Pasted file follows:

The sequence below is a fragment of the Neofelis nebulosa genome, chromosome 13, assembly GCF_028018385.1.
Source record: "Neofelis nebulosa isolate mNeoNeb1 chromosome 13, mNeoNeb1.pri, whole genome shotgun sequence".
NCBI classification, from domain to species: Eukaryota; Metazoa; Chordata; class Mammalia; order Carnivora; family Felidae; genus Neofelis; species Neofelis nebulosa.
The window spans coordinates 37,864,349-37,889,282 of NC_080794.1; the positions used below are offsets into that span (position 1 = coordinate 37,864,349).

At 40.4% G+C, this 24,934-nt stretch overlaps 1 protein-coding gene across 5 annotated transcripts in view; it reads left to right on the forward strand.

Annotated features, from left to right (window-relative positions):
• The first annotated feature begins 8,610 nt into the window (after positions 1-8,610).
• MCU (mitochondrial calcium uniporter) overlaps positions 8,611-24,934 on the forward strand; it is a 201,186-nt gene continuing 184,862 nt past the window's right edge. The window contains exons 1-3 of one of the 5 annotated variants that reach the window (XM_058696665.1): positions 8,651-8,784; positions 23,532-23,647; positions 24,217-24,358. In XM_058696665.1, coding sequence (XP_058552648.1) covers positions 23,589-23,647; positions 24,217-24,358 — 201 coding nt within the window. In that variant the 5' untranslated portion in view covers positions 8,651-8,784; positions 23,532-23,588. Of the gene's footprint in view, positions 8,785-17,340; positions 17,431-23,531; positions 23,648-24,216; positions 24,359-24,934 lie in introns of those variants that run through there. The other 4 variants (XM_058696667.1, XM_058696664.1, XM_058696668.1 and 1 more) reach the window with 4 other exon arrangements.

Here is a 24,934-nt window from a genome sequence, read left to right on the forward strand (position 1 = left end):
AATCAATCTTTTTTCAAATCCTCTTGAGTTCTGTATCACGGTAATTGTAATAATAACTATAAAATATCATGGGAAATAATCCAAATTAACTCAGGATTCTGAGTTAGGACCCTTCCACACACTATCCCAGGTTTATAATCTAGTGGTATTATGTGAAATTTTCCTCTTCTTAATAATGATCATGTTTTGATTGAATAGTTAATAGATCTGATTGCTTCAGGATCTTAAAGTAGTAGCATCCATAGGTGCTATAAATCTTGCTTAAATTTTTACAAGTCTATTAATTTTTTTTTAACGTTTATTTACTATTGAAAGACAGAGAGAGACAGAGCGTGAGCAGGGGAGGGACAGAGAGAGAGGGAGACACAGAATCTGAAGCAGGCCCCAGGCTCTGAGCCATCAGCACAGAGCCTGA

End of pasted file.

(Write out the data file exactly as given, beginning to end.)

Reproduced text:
The sequence below is a fragment of the Neofelis nebulosa genome, chromosome 13, assembly GCF_028018385.1.
Source record: "Neofelis nebulosa isolate mNeoNeb1 chromosome 13, mNeoNeb1.pri, whole genome shotgun sequence".
NCBI classification, from domain to species: Eukaryota; Metazoa; Chordata; class Mammalia; order Carnivora; family Felidae; genus Neofelis; species Neofelis nebulosa.
The window spans coordinates 37,864,349-37,889,282 of NC_080794.1; the positions used below are offsets into that span (position 1 = coordinate 37,864,349).

At 40.4% G+C, this 24,934-nt stretch overlaps 1 protein-coding gene across 5 annotated transcripts in view; it reads left to right on the forward strand.

Annotated features, from left to right (window-relative positions):
• The first annotated feature begins 8,610 nt into the window (after positions 1-8,610).
• MCU (mitochondrial calcium uniporter) overlaps positions 8,611-24,934 on the forward strand; it is a 201,186-nt gene continuing 184,862 nt past the window's right edge. The window contains exons 1-3 of one of the 5 annotated variants that reach the window (XM_058696665.1): positions 8,651-8,784; positions 23,532-23,647; positions 24,217-24,358. In XM_058696665.1, coding sequence (XP_058552648.1) covers positions 23,589-23,647; positions 24,217-24,358 — 201 coding nt within the window. In that variant the 5' untranslated portion in view covers positions 8,651-8,784; positions 23,532-23,588. Of the gene's footprint in view, positions 8,785-17,340; positions 17,431-23,531; positions 23,648-24,216; positions 24,359-24,934 lie in introns of those variants that run through there. The other 4 variants (XM_058696667.1, XM_058696664.1, XM_058696668.1 and 1 more) reach the window with 4 other exon arrangements.

Here is a 24,934-nt window from a genome sequence, read left to right on the forward strand (position 1 = left end):
AATCAATCTTTTTTCAAATCCTCTTGAGTTCTGTATCACGGTAATTGTAATAATAACTATAAAATATCATGGGAAATAATCCAAATTAACTCAGGATTCTGAGTTAGGACCCTTCCACACACTATCCCAGGTTTATAATCTAGTGGTATTATGTGAAATTTTCCTCTTCTTAATAATGATCATGTTTTGATTGAATAGTTAATAGATCTGATTGCTTCAGGATCTTAAAGTAGTAGCATCCATAGGTGCTATAAATCTTGCTTAAATTTTTACAAGTCTATTAATTTTTTTTTAACGTTTATTTACTATTGAAAGACAGAGAGAGACAGAGCGTGAGCAGGGGAGGGACAGAGAGAGAGGGAGACACAGAATCTGAAGCAGGCCCCAGGCTCTGAGCCATCAGCACAGAGCCTGA